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New technology promising to cut CO2 and save gas

Alternative energy comes from unusual sources -- huge rivers, massive arrays of silicon panels, nuclear reactions, and massive spinning metal blades.   But German researchers are getting power from a source that might strike scientists from decades past as particularly peculiar -- they're making power from automobile exhaust gases.

In an era of ultra-expensive fuel and concerns about emissions fueling global warming, the automobile has come under increasing scrutiny with users looking for ways to extend gas mileage and cut emissions.  Fraunhofer-Gesellschaft, a leading German research organization, is developing materials and designs for a thermoelectric generator which will help to solve both problems.

In automobiles, two-thirds of the fuel used is emitted as waste heat. In total, 30 percent of the energy is lost in heat from the engine block and a further 30 to 35 percent is lost to exhaust fumes.  Many teams of researchers have began to look at how to recapture some of this heat and heat from similar industrial engines and transform it into electricity.  Such devices are known as
thermoelectric generators or TEGs for short.

The TEG generator takes a temperature gradient, driven by the difference between the waste heat and the ambient temperature and uses that gradient to produce electricity.  Greater temperature differences yield great results.  The
Fraunhofer Institute for Physical Measurement Techniques IPM has a number of thermoelectric materials under development that will harvest this heat in automobiles. 

Dr. Harald Böttner, head of the Thermoelectric Systems department states, "The temperatures in the exhaust pipe can reach 700 degrees Celsius or more.  The temperature difference between the exhaust pipe and a pipe carrying engine cooling fluid can thus be several hundred degrees Celsius."

The
thermoelectric converter the team is developing takes the gradient created by the exhaust gas and uses it to drive charge carriers through a semiconductor.  This creates a looped current flow similar to a battery.  The technology is relatively straightforward, but the real challenge is finding optimal thermoelectrics with high carrier mobility.  The research team is hoping that the device will make the alternator obsolete, providing power to the car's consumer electronics, onboard computers, and charging the battery.  Böttner states, "This would make it possible to cut gas consumption by between five and seven percent,"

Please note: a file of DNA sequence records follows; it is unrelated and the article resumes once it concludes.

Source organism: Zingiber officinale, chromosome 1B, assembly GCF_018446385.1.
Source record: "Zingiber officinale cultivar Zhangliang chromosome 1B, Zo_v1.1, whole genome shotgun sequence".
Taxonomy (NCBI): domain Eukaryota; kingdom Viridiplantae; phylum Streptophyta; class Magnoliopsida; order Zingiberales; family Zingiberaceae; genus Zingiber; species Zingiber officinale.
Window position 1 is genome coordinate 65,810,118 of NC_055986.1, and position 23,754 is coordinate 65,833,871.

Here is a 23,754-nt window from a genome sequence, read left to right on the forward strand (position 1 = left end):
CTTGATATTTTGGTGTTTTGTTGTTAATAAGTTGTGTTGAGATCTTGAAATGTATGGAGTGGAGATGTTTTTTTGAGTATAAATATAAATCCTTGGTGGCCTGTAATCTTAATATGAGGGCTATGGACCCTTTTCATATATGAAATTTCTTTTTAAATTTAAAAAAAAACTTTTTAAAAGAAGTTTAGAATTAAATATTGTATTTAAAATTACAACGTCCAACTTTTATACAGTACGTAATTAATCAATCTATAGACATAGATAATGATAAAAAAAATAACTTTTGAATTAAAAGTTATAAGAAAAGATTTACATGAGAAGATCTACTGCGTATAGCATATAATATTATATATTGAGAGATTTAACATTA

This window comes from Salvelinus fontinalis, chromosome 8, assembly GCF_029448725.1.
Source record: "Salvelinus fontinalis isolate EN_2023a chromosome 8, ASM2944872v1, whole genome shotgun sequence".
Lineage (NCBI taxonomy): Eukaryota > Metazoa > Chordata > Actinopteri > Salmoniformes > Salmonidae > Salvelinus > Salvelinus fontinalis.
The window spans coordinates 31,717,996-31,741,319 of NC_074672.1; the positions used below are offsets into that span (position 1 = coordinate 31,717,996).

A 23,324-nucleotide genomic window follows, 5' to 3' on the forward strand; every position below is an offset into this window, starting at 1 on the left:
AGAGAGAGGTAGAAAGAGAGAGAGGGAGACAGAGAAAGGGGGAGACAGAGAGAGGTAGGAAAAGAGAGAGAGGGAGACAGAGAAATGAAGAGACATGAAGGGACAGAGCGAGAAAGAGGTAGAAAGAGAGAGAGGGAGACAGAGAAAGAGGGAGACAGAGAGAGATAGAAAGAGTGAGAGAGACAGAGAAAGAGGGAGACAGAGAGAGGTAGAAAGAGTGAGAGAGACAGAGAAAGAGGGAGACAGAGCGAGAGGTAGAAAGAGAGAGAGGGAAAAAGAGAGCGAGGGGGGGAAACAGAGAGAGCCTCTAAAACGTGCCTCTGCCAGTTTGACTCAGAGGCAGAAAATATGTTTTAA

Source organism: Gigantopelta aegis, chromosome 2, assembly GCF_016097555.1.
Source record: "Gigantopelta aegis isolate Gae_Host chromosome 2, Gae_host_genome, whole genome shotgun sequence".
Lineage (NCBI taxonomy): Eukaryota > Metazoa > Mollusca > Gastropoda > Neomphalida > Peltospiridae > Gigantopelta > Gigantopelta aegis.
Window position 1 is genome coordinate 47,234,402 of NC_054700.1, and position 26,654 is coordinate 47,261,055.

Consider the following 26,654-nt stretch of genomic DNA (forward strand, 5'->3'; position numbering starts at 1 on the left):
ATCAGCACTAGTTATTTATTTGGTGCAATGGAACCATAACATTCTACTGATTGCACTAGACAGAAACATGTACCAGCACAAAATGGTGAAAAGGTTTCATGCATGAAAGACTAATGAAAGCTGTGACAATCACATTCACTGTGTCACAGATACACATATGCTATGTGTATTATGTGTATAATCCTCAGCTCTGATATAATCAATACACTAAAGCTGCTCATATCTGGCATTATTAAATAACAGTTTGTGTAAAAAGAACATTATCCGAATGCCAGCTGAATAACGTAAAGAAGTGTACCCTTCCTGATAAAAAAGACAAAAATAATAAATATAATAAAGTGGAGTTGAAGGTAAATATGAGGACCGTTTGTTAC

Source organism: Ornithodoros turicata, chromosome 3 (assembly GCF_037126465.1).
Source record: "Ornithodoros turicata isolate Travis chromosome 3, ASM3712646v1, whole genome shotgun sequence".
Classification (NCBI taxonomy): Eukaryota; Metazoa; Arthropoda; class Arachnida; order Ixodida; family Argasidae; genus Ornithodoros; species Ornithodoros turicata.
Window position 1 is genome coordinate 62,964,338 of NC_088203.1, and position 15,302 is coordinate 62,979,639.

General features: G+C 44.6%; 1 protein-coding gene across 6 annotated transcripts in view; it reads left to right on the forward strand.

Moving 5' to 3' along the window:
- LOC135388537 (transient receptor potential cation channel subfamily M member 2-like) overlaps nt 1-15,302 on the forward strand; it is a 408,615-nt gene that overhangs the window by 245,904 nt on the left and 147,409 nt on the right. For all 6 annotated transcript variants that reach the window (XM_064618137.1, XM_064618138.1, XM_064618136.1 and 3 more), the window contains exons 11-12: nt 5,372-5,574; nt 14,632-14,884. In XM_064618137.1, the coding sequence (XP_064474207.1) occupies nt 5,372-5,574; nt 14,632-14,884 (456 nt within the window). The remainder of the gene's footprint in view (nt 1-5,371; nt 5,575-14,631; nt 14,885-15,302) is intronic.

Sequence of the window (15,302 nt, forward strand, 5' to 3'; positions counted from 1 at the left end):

Researchers point out that with 50 million cars on the road in Germany with an average on-road time of 200 hours a year per car, if only one kilowatt each was produced by the TEGs, this would amount to
ten terawatt hours per year. 

The researchers are hoping to begin to construct prototypes of their designs very soon.



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RE: Turbo
By AlmostExAMD on 6/6/2008 11:42:13 PM , Rating: 2
Agree, I was almost laughing until I realised what they are trying to achieve, Thought it was just another fancy name for a turbo kit. lol
I just hope that it can be implemented in such a way that there is no ludicrous weight added to the car and also cost.
5-10% doesn't sound much but that is quite substantial considering that an internal combustion engine is roughly 25-30%(Don't quote me,Not up to date on engine efficiency) The other 70% is wasted.
Looking forward to seeing this making it to general public.


RE: Turbo
By wallijonn on 6/10/2008 9:57:27 AM , Rating: 2
quote:
Thought it was just another fancy name for a turbo kit.


Instead of thinking exhaust gases driving blades, which would directly replace the alternator, think of wires around a nail, as heat is applied to the nail electricity is generated. I tend to think of it as wires around the exhaust pipe, or a long nail inside the exhaust pipe with wires around it. The 500 degree exhaust at the catalytic converter end will cause electricity to be formed. The wires could then go from inside the catalytic converter to outside the rest of the exhaust pipe.

You'd have one end of the battery terminal at the catalytic end and the other end from the end of the tailpipe.


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